Eric battled it out with the young guy for the 5k win and they had a virtual photo finish, with the same time. Unfortunately for Eric, the other guy (Daniel Patrick) must of outleaned him at the tape. Tigs took home the women’s overall . Parker didnt get his sub 20 but still took first in his age group. Marie was by far the youngest double downer (13), finished 3rd in her age group in the 5k and won the female double down championship! Ashley Horton finished 2nd in the 25-29. I think her sister finished 3rd. Amy won her age group even with a 26 minute time. Ted managed 2nd in 21:52, which is probably the best 5k performance of the double down compared to our usual times. Parker’s dad and Erin’s husband Joe Roof finished 2nd int he 45-49. Billy easily won his age group with Mike Griffin in a strong second. Both of the Outlaws won their age groups, despite both doing the double down. Alex Ponamarev finished third in a tough 60-64.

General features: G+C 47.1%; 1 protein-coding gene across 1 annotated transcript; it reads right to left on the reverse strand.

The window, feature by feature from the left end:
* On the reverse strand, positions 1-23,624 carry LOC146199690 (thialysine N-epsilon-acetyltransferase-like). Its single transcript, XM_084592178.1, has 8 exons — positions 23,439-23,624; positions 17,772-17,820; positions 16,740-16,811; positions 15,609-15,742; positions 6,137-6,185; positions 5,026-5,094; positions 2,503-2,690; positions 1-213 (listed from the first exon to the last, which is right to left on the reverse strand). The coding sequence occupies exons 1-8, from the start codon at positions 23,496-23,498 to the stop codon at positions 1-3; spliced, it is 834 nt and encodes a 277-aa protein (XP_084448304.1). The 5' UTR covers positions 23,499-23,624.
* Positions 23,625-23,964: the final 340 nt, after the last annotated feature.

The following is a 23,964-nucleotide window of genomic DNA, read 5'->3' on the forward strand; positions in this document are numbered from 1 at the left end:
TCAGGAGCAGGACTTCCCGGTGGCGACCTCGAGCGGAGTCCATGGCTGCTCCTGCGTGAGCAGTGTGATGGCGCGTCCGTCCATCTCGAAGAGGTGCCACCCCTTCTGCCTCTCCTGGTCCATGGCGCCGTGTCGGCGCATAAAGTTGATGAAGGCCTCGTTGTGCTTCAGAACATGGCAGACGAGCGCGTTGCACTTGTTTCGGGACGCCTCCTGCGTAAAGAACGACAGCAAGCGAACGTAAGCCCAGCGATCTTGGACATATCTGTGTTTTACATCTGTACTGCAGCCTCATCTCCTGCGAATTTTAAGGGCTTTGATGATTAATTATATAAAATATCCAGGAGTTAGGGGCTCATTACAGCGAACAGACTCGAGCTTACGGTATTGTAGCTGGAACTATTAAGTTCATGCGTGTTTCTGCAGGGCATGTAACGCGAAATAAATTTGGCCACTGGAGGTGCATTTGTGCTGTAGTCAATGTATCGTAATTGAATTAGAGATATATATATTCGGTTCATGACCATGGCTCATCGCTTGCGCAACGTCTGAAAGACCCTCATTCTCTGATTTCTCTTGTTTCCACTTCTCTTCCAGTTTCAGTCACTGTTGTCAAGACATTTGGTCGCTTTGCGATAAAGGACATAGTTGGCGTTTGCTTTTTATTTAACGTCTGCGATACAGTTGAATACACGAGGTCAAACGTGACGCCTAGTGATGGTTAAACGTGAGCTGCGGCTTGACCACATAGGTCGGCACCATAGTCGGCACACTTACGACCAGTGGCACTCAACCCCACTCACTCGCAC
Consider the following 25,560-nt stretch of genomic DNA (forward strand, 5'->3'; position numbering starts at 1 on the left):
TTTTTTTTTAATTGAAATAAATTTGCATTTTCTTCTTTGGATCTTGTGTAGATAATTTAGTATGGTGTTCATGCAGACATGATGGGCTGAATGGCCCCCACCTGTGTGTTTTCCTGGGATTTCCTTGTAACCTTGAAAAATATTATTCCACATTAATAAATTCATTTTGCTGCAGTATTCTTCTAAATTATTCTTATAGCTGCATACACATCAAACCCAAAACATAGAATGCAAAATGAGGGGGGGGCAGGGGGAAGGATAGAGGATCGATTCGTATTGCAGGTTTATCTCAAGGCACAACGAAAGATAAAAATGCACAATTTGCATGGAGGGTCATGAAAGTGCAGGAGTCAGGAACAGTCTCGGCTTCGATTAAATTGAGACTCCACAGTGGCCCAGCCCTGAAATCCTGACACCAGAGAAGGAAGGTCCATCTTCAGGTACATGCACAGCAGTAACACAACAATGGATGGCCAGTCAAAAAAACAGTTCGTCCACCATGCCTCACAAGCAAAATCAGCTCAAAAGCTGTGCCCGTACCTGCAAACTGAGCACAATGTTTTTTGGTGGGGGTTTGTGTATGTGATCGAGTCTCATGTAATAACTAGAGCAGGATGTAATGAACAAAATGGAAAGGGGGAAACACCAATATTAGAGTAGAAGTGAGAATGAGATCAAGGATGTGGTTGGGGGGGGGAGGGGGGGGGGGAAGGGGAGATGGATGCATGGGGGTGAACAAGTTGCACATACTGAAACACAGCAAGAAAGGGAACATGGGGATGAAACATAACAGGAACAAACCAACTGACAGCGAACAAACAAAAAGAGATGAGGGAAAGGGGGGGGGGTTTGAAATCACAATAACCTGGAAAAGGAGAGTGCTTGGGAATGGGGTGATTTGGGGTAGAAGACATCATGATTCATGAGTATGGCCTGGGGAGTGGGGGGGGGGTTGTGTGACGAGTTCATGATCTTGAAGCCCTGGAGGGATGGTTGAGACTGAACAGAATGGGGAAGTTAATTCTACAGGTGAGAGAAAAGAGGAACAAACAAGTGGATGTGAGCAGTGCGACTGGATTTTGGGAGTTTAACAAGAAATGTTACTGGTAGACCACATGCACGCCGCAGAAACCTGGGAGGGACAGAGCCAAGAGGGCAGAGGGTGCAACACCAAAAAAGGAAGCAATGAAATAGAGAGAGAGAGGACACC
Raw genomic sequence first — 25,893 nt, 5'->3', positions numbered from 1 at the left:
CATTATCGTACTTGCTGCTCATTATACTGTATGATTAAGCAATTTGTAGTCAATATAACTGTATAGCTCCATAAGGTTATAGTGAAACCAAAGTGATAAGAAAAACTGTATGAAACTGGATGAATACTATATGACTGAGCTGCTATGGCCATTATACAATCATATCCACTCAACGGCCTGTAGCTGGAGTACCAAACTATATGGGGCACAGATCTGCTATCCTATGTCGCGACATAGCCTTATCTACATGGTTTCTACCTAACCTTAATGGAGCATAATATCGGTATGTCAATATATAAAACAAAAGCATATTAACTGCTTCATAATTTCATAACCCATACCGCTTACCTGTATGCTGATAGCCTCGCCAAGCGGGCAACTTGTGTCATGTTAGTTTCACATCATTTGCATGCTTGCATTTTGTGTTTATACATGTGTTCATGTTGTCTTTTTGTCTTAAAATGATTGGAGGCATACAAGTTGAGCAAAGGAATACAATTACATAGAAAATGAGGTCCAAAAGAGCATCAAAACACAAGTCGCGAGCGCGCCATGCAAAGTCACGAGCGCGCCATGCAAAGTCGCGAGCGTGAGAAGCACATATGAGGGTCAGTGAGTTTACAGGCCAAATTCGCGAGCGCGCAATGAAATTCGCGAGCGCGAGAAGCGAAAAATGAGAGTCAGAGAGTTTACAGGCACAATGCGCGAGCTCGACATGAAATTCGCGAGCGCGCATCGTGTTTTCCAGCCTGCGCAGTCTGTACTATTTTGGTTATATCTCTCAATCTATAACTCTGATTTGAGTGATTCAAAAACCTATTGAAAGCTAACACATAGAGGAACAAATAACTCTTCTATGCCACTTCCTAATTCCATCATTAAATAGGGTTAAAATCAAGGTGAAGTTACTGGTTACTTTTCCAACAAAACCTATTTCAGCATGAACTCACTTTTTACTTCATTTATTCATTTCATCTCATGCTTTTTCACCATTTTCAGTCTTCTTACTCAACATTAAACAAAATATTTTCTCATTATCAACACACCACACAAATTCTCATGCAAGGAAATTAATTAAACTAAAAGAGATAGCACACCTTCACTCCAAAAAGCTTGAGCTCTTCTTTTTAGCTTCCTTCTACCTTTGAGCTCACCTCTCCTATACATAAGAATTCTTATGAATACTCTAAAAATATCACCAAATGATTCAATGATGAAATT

Oh, and so I won the overall double down! Between the two age group wins I picked up 3 pint glasses total. And even better..a $150 gift card to Grove Park Pharmacy. I first had visions of a cartload of toothpaste and shampoo, but it turns out this store has a big selection of high end sunglasses. I went there right after the race and picked up a pair of 150 dollar Costa polarized shades. Awesome. Erin Roof and Todd Heinecke are definitely the road race swagmasters! Thanks guys!